If instruction or knowledge could be imparted, education would no longer be a spiritual process but rather one of driving the boy into a corner, imparting such instruction as the teacher might decree and keeping on until the point of saturation was reached or the supply of instruction became exhausted, when the trick would be done. The process would be as simple as pouring water from one vessel into another. Sometimes the teacher of literature strives to engender appreciation in a pupil by rhapsodizing over some passage. She reads the passage in a frenzy of simulated enthusiasm, with a quaver in her voice and moisture in her eyes, only to find, at the end, that her patient has fallen asleep. Appreciation cannot be generated in such fashion. The boy cannot light his torch of appreciation at a mere phosphorescent glow. There must be heat behind the light or there can be no ignition. The boy senses the fictitious at once and cannot react to what he knows to be spurious. Only the genuine can win his interest.

Napoleon Bonaparte once said that no one can gaze into the starry sky at night for five minutes and not believe in the existence of God. But to people who lack such appreciation the night sky is devoid of significance. There are teachers who never go forth to revel in the glories of this star-lit masterpiece of creation, because, forsooth, they are too busy grading papers in literature. Such a teacher is not likely to be the cause of a spiritual ignition in her pupils, for she herself lacks the divine fire of appreciation. If she only possessed this quality no words would be needed to reveal its presence to the boy; he would know it even as the homing-pigeon knows its course. When the spirits of teacher and pupils become merged as they must become in all true teaching, the boy will find himself in possession of this spiritual quality. He knows that he has it, the teacher knows that he has it, and his associates know that he has it, and one and all know that it is well worth having.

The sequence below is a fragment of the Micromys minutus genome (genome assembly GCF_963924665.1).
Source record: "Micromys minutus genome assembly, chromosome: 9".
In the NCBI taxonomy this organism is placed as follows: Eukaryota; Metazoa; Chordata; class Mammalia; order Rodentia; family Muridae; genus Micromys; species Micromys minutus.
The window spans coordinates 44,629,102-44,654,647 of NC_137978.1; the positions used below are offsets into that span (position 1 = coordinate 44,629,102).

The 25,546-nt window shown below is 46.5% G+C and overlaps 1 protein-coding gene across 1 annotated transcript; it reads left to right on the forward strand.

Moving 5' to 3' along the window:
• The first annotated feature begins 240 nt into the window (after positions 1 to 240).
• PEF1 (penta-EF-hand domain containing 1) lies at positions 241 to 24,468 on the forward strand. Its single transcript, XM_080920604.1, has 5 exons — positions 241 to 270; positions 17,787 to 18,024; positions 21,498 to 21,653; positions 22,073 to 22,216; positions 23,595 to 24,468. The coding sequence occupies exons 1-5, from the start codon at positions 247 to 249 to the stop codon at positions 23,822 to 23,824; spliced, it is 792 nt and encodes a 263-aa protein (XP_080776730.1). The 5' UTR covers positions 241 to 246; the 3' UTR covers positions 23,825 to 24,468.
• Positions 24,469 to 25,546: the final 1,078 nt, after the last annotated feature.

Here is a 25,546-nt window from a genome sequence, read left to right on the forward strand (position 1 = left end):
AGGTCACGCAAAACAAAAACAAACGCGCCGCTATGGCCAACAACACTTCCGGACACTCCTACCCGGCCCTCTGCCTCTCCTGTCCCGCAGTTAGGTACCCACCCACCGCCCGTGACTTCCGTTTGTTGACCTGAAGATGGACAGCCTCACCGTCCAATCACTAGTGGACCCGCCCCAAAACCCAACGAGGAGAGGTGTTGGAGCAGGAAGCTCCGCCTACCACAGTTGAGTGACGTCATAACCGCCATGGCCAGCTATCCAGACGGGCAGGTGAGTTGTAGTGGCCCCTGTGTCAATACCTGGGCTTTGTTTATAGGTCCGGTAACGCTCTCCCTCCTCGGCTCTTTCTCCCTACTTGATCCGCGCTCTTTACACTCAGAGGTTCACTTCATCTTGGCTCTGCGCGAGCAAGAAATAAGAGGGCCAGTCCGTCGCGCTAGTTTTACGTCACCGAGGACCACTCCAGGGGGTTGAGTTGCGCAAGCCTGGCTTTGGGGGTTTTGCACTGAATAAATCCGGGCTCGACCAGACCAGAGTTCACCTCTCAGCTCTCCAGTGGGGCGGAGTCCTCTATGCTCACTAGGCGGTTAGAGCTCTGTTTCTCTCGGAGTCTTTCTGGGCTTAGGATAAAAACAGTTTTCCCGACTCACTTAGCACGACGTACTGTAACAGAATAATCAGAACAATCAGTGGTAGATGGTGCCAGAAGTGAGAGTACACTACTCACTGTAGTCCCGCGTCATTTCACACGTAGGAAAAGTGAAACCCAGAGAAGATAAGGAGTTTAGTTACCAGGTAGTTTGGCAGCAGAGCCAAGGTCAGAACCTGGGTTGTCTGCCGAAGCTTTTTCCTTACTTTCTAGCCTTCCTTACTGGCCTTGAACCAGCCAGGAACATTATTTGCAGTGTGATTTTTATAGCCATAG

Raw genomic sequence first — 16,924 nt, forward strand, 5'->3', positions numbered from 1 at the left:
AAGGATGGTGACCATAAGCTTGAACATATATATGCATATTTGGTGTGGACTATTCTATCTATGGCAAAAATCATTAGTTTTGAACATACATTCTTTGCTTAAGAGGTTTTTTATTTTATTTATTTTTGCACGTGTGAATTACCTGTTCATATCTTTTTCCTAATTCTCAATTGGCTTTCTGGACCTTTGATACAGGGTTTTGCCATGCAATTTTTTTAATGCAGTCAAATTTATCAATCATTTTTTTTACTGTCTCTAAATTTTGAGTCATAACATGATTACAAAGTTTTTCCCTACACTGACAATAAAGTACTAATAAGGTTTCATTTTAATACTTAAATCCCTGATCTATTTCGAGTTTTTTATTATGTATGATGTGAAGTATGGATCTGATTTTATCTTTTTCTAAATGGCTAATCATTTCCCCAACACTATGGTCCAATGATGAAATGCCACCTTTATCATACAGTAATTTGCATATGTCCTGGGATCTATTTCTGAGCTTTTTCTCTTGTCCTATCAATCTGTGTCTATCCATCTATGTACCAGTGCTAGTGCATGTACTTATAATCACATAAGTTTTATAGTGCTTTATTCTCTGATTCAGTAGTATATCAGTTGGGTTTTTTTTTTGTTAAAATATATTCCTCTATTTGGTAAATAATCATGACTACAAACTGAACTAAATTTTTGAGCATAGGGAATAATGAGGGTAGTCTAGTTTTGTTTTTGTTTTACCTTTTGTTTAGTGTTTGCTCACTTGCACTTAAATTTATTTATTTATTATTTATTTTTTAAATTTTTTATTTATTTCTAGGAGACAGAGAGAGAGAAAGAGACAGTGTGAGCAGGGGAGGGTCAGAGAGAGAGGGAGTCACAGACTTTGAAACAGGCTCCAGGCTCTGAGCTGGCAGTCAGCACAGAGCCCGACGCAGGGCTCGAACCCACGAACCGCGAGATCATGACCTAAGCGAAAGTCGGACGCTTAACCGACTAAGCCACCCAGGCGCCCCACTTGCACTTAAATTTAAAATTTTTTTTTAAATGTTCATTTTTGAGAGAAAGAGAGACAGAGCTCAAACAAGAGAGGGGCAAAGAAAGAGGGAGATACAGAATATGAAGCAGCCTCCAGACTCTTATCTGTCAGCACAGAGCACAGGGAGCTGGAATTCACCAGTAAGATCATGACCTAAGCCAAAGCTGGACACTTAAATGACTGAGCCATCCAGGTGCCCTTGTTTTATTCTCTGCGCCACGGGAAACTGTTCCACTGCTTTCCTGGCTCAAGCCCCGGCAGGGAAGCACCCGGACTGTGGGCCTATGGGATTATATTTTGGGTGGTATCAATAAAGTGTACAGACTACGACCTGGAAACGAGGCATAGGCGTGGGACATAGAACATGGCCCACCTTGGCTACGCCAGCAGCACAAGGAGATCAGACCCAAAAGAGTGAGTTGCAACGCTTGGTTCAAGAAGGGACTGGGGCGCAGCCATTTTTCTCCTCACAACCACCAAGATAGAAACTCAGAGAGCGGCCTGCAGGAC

It is related of Keats that in reading Spenser he was thrown into a paroxysm of delight over the expression "sea-shouldering whales." The churl would not give a second thought to the phrase, or, indeed, a first one; but the man of appreciation finds in it a source of pleasure. Arlo Bates speaks with enthusiasm of the word "highly" as used in the Gettysburg Speech, and the teacher's work reaches a high point of excellence when it has given to the pupil such a feeling of appreciation as enables him to discover and rejoice in such niceties of literary expression. It widens the horizon of life to him and gives him a deeper and closer sympathy with every form and manifestation of life. Every phase of life makes an appeal to him, from bird on the wing to rushing avalanche; from the blade of grass to the boundless plains; from the prattle of the child to the word miracles of Shakespeare; from the stable of Bethany to the Mount of Transfiguration.